5. Over the years, we have witnessed a massive change pertaining to the role of CIOs depending on the organization, the industry, the business strategies, the prevailing market conditions and the financial climate in terms of business value. How would you describe your own role as CIO has changed in the past couple of years?
In some respects, the role has not changed; it is still about being a tech decathlete we talked about earlier. However, with overall U.S. higher education enrollments peaking in 2010, and nearly 450,000 fewer students attending college, I would say the partnership with the CMO is more important today than it was a couple of years ago. Additionally, with data breaches littering the headlines, the increased sophistication of advanced persistent threats and rise of nation-state sponsored attacks; our focus on cyber-risk is much greater than a few years ago. My CIO role has taken on a more international focus with our acquisitions of educational institutions in Brazil, adding more than 79K students to our roster.
6. The opportunity and disruption in the education market requires business transformation at a swift time-to-market pace. How has technology and your initiatives helped your university/ institution to excel or keep pace with the change?
We hold quality and security as table stakes, but “speed to value” has been a standing priority for our technology teams for the past couple of years. In our case, we find speed in the white spaces. By white spaces, I mean the lost time that falls through the cracks when work is handed off from one team to another—the hour or the day of lost time while teams wait for a decision to be made or an email to be responded to. The week or month, it might take to get contracts and statements of work that has been finalized. The time spent waiting to ask for help or to escalate a problem. With our focus on speed-to-value and minimizing the white spaces, we deliver approximately 250 projects and 1,200 enhancements each year, resulting in a 39 percent decrease in average project duration. This acceleration in time-to-market allows our institutions to offer students the technology-enabled services they need and expect.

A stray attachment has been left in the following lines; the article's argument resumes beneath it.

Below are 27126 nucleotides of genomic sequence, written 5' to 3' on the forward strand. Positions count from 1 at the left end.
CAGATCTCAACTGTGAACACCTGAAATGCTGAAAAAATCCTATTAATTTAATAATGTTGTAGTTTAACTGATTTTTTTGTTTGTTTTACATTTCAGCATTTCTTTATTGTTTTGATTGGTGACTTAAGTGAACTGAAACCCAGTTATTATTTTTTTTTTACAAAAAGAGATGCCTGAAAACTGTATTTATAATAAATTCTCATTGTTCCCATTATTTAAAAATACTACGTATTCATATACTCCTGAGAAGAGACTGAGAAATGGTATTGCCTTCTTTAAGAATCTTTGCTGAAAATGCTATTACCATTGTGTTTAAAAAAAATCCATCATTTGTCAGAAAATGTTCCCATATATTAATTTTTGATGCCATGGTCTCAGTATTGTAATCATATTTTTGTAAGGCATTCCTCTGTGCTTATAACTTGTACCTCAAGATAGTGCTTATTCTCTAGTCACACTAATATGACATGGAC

7. Higher Education CIOs have seen the onslaught of both digital content and mobile devices and need to ensure their infrastructure is ready. What needs to be done in the area of infrastructure investment?
The first thing that needs to be done is adopting a welcoming stance. Digital content, streaming media, large file downloads, heavy wireless traffic, and students with three or four wireless devices are the new reality. Embrace it all and find ways to enable and support it. Second, be proactive. We all know the future is defined by “more” bandwidth, more storage, more computing, more flexibility, more security, and so on. I am not sure there is such a thing as future-proof, but CIOs need to find ways to anticipate additional needs. Too often, we are on our back foot playing defense. To get the resources we need, we need to describe the heavy expectations our current and future students have when it comes to technology and what we must do to remain relevant. CIOs must understand their audience and deliver their messages in the appropriate form. They should be able to use faculty experiences and student outcomes in certain circles and business cases and risk management in others.
8. What is your advice for the upcoming or budding CIOs?
Be a tech decathlete. I have known too many people in my career who have tried to take shortcuts or rush their career along. In doing so, they failed to develop the skills and experiences in one or more disciplines. As a result, their careers stalled or their big CIO assignment ended abruptly. To become good at all of these disciplines takes time, effort, diverse experiences and, most importantly, others to learn from. Like athletes, CIOs need coaches and mentors to help build on our strengths, develop and improve areas of weakness, and help identify and correct the blind spots we all have. Being self-aware of how we’re performing in the 10 disciplines will help you know when you are ready, it will help you excel when you are promoted to the next level, and ultimately, it will serve you well when you are given your shot as CIO.